By: Joyce A. Harvey
From the time my daughter Jennifer was about three years old, she and I used to sing to each other a line from an old Barry Manilow song about not wanting to walk without each other. Instead of the word “baby” I would sing “Jenny” and she would simultaneously say “Mommy.” I was a single mom, and she an only child. It became our pledge to each other … our lifeline of support through some difficult years.
Tragically, the day came when I had to walk without her. On October 2, 1995, two Marine officers made a fateful visit to my door to inform me that my daughter was dead. Jennifer was 19 years old and serving in the Marine Corps at the time of her death.
Several weeks after the funeral, her belongings were shipped from her base back to me. I stood alone weeping in my garage as the men unloaded 30 boxes of her things. Everything came back … except her.
I couldn’t open the boxes for months. Finally, I began to open one or two at a time. It was a very difficult and emotional task. During one of these painful sortings, I found her black military dress shoes. Jennifer and I wore the same shoe size, so I put them on. Immediately, our old song popped into my head. Oh, Jennifer, I thought, I don’t know how I’ll walk without you.
As time passed, I chose not to work on days that were particularly painful, such as the date of her passing and her birthday, January 12. But in January of 1998, I didn’t have a choice. I was scheduled to present a series of out-of-town seminars and broadcasts starting on her birthday. As a public speaker and trainer, the emotional toll of this significant day was compounded by the demand from my audience to be upbeat and motivational. I wondered how I would ever get through the day.
I remembered Jen’s military shoes. Fortunately, they looked similar to shoes that were fashionable at the time. I decided to wear them during my presentations. I wanted to feel her close to me.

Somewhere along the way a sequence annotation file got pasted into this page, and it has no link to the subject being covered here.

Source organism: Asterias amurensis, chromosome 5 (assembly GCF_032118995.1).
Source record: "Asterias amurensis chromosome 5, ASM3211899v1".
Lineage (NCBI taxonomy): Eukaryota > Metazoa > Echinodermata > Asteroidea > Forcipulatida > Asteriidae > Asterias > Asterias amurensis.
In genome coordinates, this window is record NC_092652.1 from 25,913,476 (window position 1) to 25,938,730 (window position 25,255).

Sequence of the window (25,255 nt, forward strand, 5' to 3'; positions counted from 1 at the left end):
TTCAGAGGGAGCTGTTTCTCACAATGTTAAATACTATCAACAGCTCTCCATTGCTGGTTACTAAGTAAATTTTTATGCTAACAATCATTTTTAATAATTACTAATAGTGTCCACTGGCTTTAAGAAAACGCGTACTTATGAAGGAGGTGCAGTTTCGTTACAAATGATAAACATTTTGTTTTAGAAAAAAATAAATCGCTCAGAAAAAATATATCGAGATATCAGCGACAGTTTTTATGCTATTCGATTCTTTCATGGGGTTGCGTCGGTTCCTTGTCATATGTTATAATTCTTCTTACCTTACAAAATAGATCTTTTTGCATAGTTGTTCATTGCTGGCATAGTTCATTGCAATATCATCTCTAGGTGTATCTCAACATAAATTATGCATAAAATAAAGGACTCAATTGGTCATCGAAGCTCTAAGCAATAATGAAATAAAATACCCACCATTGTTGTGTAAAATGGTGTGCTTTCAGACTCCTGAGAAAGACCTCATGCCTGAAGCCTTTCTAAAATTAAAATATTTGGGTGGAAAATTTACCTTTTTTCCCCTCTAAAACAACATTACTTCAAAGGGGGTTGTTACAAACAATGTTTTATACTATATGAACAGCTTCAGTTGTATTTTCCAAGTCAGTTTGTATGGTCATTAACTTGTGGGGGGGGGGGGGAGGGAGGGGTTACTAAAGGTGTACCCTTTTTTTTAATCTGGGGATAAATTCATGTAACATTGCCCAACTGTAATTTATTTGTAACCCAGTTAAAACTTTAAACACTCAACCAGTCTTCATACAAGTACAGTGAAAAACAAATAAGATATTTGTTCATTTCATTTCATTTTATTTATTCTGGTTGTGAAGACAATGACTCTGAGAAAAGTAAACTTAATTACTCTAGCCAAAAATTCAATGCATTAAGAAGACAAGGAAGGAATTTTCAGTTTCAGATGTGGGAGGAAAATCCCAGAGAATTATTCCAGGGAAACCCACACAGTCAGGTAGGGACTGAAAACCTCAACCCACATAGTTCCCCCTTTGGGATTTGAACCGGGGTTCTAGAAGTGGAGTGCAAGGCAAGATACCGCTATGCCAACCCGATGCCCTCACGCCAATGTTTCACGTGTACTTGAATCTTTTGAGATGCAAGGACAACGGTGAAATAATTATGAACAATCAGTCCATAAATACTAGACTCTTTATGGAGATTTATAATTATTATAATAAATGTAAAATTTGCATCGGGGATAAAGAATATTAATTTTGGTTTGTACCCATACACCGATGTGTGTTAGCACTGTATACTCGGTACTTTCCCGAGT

Somehow, the day came together and everything seemed to go well. Even so, as I headed back to my hotel, I felt very sad and lonely. A hotel was the last place I wanted to be on Jen’s birthday.
I approached the front desk in the lobby of the Hyatt Regency to pick up a card that was waiting for me from my sister, Jeanne. She knew how emotionally difficult Jen’s birthday would be. The bellman was on the phone with a hotel guest saying, “The hotel no longer has a shoe shine person, but I would be glad to do the shoes for you.”
I was quite impressed with what I was hearing, and when he got off the phone, I complimented him on his customer service skills.
He responded humbly, “It’s a quiet night. Besides, I was in the military. Shining shoes is one of my specialties.” He looked down at mine, and with a big smile said, “I’d be glad to do yours for you.”
I thanked him for the offer, but told him I didn’t want to impose.
He insisted, “If you change your mind, bring them down.”
As I walked to my room, my thoughts flashed back to the first time I saw Jennifer in these shoes. It was during her graduation from boot camp at Parris Island. Jen had been selected the Honor Graduate for her platoon, in recognition of outstanding “leadership, discipline, proficiency, bearing and physical fitness.” I could still see Jennifer standing at attention as she was presented the Honor Graduate medal. It was the proudest moment of my life. I knew the courage it took for her to accomplish all that she did, just as it took courage to do what I had to do today.
I glanced down at the shoes. I sure haven’t kept these shoes looking as nice as Jen did, I thought. They actually needed a good “spit shine.” I thought how symbolic it would be to have them polished on her birthday, especially by someone who previously served in the military.
I took Jen’s shoes down to the front desk and told the bellman I had decided to take him up on his offer. He smiled and said he would bring them to my room when he finished.
As I walked back, I wondered if I should share with him the significance of his gesture. There’s something symbolic about polishing and shining an item, whether it’s a medal or a pair of shoes, as a way of acknowledging accomplishments, acts of courage and even birthdays. This young man was helping me to recognize all of this with his kindness.
When he knocked on the door a little while later, I hesitated. What would I say to him? Could I even begin to explain how much his kindness meant? There are times when words are just not adequate, and this was one of those moments. I simply opened the door, smiled, thanked him warmly and handed him a large tip.
I shut the door, and leaned against it cradling the shoes. They looked so much better. Their polished surfaces were shining back at me, just as Jen’s face had on graduation day. I walked over to the table where I had placed a single rose in a bud vase next to Jennifer’s picture. I put the shoes beside the rose and whispered, “Happy 22nd birthday, sweetheart. It looks like we found a way to continue walking together after all.”
First published in Chicken Soup for the Grieving Soul, 2003
©1998 Joyce A. Harvey
Reprinted with permission only.